Magnetic stimulation of the spine to produce lower extremity emg responses: Significance of coil position and the presence of bone

Peter E. Konrad, Jeffrey H. Owen, Keith H. Bridwell

Research output: Contribution to journalArticle

8 Scopus citations

Abstract

Study Design. Magnetic stimulation of the spinal cord in 14 pigs was performed, and compound muscle action potentials (CMAPs) were recorded from lower extremities before and after nerve root and spinal cord lesioning. Objectives. The authors determined whether magnetic stimulation of the spinal cord produced lower extremity CMAPs. Summary of Background Data. Previous studies indicated that the magnetic stimulation of the spinal cord would result in lower extremity CMAP if appropriate amounts of spinal bone were removed to expose the spinal cord. Results. Our findings demonstrated that the presence of intervening bone did not affect the reliability or presence of lower extremity CMAPs. Additionally, magnetic stimulation did not result in spinal cord activation but produced activity in nerve roots lateral to nerve root foramen. Lesioning of the spinal cord and complete rhizotomies did not affect magnetically elicited CMAPs. Conclusions. Magnetic stimulation of the spinal canal does not result in activation of spinal cord motor tracts. Lower extremity CMAPs were elicited by stimulation of nerve roots lateral to nerve root foramen and not of the spinal cord. Magnetic stimulation of the spinal cord is not appropriate for monitoring spinal cord motor tract function.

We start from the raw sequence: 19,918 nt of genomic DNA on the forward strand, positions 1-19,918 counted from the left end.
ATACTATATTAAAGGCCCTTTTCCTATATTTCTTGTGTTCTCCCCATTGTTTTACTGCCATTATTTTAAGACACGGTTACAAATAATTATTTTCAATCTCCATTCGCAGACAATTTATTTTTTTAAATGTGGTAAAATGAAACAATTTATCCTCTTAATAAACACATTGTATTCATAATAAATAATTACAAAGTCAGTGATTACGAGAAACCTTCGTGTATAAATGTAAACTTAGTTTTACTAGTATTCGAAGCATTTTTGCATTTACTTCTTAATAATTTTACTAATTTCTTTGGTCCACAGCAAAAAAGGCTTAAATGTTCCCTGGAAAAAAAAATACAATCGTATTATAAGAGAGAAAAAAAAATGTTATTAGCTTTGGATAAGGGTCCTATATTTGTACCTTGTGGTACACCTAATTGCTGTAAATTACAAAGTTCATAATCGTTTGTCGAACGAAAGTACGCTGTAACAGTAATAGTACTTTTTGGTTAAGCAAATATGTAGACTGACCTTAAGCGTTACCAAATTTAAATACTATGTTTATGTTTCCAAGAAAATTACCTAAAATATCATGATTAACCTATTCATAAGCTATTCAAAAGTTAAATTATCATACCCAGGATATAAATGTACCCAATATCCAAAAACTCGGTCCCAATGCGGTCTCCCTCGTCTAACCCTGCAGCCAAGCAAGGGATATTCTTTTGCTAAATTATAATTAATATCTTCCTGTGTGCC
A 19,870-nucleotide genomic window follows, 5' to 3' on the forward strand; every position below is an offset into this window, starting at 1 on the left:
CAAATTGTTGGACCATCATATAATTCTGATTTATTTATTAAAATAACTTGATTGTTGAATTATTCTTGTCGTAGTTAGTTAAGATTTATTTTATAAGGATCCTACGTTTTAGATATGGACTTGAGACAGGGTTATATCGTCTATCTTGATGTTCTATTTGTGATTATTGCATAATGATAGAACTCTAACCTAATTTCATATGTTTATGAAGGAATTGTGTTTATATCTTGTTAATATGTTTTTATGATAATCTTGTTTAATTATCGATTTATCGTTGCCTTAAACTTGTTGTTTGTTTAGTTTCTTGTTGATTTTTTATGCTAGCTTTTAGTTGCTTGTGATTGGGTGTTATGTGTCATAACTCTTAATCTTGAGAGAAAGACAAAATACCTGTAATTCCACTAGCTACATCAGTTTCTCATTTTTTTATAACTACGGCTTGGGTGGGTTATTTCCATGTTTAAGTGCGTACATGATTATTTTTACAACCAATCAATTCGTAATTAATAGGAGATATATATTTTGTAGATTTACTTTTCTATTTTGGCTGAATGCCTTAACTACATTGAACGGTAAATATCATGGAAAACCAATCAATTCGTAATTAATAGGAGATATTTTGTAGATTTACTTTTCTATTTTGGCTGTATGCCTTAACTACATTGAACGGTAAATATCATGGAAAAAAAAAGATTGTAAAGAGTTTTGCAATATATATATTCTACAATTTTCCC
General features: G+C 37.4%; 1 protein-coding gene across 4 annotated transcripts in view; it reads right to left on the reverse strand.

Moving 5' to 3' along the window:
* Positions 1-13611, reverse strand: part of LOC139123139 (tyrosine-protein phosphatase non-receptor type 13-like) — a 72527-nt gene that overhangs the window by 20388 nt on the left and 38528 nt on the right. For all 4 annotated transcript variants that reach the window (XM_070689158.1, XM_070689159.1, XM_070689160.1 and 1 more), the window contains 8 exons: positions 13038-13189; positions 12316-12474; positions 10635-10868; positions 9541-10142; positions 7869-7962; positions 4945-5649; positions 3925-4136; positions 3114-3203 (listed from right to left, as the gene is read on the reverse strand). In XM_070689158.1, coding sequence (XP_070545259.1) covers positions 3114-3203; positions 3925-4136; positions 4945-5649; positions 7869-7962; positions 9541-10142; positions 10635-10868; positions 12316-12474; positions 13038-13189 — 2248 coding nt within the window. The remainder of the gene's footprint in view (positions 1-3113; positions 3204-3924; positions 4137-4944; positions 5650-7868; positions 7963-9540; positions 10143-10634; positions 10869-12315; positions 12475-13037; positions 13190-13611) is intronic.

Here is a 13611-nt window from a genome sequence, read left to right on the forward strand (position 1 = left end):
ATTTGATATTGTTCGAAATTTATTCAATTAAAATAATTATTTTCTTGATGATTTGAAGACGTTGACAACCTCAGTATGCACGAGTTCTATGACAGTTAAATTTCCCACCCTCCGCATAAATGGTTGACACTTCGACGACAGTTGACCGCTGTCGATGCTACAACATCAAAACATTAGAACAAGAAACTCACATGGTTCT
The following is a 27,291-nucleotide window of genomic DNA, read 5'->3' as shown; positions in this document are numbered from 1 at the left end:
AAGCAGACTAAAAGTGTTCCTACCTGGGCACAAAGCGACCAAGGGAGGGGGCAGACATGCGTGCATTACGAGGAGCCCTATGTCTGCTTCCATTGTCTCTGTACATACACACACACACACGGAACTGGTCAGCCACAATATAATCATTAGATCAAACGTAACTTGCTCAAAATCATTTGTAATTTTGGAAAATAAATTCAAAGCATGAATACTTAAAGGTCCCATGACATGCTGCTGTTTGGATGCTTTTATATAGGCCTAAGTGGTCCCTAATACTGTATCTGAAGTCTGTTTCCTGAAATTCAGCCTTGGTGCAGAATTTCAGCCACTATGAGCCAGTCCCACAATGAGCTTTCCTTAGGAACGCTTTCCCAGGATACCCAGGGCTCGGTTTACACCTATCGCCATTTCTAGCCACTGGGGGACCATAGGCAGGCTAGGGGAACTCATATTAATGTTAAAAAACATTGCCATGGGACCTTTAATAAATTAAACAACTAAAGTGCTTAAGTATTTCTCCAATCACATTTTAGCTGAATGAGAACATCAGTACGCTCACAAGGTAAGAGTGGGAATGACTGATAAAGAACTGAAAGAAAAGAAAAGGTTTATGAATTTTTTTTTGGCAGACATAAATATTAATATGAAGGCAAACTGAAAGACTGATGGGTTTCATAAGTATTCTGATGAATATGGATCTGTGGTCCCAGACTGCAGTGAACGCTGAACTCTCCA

Original languageEnglish
Pages (from-to)2812-2818
Number of pages7
JournalSpine
Volume19
Issue number24
DOIs
StatePublished - Dec 1994

Keywords

  • Evoked potentials
  • Magnetic stimulation
  • Peripheral nerve
  • Pig
  • Spinal cord

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